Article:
In living history, exhibit tent of Thomas & Rusty Aldwinkle.

Closer look at the teague and water jug.  Recumbent 'neath the table is Jack.

Thomas Aldwinkle, trying on a shiny new helmet to be used in a movie production of Cromwell in Ireland (and to be worn by the actor portraying Cromwell).  Tom was asked to 'age' the helmet for photogenic purposes, so he and I smudged it with grease, soot and dirt.  The movie company (from Ireland) came to the event for wide shots of red-coated English soldiery.

Tom Aldwinckle prepared this little exhibit of why armor faded from use during the English Civil War.  The holes in the breast plate were put there with an ordinary musket charge and ball.  Set behind it during the shoot was this mahogany plank, which was also penetrated.

Artillerists taking their ease by their piece.  For more pictures of artillery at Nantwich, please click here.
I attended the final Sealed Knot major event for 2007, which was held at Nantwich ('bout midway between York & Manchester.

Three Sealed Knot events had been cancelled due to rain during the summer and this one was threatened with cancellation because of an outbreak of foot & mouth disease in the south of England. But it was held, and over 2,000 Knotters came, ready to party. And indeed there was a lot of beer and bash, with a touch of blood.

Mm, yes, the beer. Good, sturdy English ales and ciders. The beer tent was selling it for a mere two quid a pint. The beer tent was erected over pasture, and within a day, the interior was heavy with the musk of stale beer and fermenting trampled grass. But no tobacco odors; England now has a law similar to California's about smoking in enclosed public spaces. Each of four nights a different rock band performed, mostly rehashes of '60-80's tunes - and piercingly loud. I would not have been surprised that residents of the north end of Birmingham were tapping toes to the tunes. Knotters thrived in the rush of beer and sound; although I drank much beer (and other incredibly mellow tastes from up north, Scotland), I lingered little about the beer tent at that sound level because my old ears find loud, high notes to be painful. Others, however, were undaunted. Envision a sergeant of Robard's, a Parliamentary regiment, build like a brick standing on end at, ohh, six foot, two - and attired in a thong, dancing the night away. Not to be overlooked, there was not one busload of Germans, but two, from Bavaria, and conjecture was the busses were carrying more beer than people.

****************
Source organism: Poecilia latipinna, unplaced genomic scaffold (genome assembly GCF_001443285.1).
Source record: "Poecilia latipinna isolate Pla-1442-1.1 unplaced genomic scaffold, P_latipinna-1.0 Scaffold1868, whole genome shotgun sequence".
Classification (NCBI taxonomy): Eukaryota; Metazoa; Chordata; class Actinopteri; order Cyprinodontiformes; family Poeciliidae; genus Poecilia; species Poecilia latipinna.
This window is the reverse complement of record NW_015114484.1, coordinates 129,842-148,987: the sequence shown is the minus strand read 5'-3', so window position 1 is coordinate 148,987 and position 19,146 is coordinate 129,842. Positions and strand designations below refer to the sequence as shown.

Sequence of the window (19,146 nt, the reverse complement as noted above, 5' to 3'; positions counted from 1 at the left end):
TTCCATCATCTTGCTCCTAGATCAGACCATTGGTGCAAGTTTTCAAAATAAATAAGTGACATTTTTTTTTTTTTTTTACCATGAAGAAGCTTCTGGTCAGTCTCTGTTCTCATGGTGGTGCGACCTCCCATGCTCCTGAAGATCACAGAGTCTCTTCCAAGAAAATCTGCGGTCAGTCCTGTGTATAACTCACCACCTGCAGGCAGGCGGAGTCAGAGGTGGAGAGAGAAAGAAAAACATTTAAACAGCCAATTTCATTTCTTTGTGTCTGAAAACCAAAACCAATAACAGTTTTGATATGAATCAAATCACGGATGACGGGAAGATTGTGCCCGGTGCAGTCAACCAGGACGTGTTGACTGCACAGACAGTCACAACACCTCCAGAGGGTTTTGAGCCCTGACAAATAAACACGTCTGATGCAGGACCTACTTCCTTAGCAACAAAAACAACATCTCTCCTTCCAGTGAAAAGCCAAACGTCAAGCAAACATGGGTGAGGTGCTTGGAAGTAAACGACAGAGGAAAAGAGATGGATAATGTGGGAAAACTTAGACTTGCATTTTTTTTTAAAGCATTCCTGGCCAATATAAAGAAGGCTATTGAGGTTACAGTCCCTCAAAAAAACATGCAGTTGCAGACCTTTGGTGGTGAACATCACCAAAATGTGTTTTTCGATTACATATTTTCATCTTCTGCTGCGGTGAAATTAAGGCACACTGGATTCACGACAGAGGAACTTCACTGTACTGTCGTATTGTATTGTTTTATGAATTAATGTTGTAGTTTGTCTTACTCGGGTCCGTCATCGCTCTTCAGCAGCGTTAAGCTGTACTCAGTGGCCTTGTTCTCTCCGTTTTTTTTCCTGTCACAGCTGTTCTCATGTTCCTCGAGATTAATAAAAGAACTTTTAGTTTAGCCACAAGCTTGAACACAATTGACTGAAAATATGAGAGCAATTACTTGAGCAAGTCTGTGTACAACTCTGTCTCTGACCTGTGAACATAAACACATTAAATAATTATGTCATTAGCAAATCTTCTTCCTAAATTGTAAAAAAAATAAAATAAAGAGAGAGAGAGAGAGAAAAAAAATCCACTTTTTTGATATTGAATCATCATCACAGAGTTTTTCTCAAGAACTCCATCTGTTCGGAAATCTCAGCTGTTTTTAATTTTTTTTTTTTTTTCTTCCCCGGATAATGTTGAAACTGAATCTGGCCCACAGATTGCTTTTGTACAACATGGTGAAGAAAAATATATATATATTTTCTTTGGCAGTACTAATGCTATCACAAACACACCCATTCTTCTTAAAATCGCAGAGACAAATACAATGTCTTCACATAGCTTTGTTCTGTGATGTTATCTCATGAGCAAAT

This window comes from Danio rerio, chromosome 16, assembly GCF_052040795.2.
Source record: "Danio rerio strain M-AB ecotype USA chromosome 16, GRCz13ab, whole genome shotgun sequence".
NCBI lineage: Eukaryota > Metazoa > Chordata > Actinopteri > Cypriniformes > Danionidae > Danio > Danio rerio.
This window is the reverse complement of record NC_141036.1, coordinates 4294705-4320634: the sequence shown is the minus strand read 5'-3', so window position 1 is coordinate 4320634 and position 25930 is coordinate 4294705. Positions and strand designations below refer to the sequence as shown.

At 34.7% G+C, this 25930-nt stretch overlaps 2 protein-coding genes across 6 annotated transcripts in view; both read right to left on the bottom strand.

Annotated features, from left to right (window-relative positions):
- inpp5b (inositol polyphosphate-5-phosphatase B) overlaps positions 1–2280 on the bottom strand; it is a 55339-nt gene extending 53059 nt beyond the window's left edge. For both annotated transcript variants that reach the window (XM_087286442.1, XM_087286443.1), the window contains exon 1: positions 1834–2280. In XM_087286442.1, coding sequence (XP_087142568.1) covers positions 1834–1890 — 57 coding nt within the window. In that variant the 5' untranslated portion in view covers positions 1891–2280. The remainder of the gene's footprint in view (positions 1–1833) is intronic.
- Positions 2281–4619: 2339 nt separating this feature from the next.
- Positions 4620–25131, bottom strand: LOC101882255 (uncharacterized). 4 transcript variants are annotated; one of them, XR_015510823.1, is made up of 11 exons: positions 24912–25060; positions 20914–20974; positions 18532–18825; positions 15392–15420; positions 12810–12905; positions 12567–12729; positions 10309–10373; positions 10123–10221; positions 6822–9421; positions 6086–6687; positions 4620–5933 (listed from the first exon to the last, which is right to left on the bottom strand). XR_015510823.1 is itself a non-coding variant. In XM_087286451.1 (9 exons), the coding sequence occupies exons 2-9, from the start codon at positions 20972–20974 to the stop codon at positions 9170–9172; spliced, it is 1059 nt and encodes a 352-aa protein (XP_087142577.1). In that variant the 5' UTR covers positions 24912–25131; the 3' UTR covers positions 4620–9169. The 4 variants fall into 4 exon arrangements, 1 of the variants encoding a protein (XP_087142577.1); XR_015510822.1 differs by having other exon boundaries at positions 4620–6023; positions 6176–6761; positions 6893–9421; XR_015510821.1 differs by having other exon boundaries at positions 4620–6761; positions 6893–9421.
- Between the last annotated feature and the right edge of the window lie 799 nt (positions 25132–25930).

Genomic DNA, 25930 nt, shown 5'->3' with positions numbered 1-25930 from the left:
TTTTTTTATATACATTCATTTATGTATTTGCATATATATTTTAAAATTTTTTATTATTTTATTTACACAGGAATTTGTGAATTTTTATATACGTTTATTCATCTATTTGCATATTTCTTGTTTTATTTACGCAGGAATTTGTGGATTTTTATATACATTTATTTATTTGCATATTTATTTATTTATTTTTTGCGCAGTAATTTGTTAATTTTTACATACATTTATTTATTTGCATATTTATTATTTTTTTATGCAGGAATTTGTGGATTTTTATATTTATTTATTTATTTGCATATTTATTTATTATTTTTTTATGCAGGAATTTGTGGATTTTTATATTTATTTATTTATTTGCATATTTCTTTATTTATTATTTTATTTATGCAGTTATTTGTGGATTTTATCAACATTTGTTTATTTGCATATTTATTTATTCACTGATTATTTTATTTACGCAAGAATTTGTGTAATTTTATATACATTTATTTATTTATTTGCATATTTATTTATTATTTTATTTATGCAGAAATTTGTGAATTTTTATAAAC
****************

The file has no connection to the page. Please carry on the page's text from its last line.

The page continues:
Although I am sensitive now to ultra-loud sound, I indulged enthusiastically in history as a contact sport. I pushed hard in every push of pike for two days. Since the numbers for Stamford's is a bit too low to field it's distinct identity on the field of honor, we in Stamford's were rolled into Ballard's and Robard's of the Western Association (I went with Robard's). Of course we were cheerfully welcomed: the more mass the merrier for the push.

The morning of the first day, all were told we were to have a drill session on the field, and we all blithely marched to what we thought would be postures and motions drill. Well-l-l, drill soon devolved into practice pushes, one regiment against another. I dug in my hobnailed boots and rammed on. In the regiment we were pushing, a fellow broke his ankle. Among the Royalists, one push popped a man up above his mates and elevated he vomitted on all. Although I've not experienced such, others have in which the initial contact between the two regiments is so hard and with so much mass behind the leading ranks that a man can be forced up, sort of like squeezing toothpaste from a tube held upright.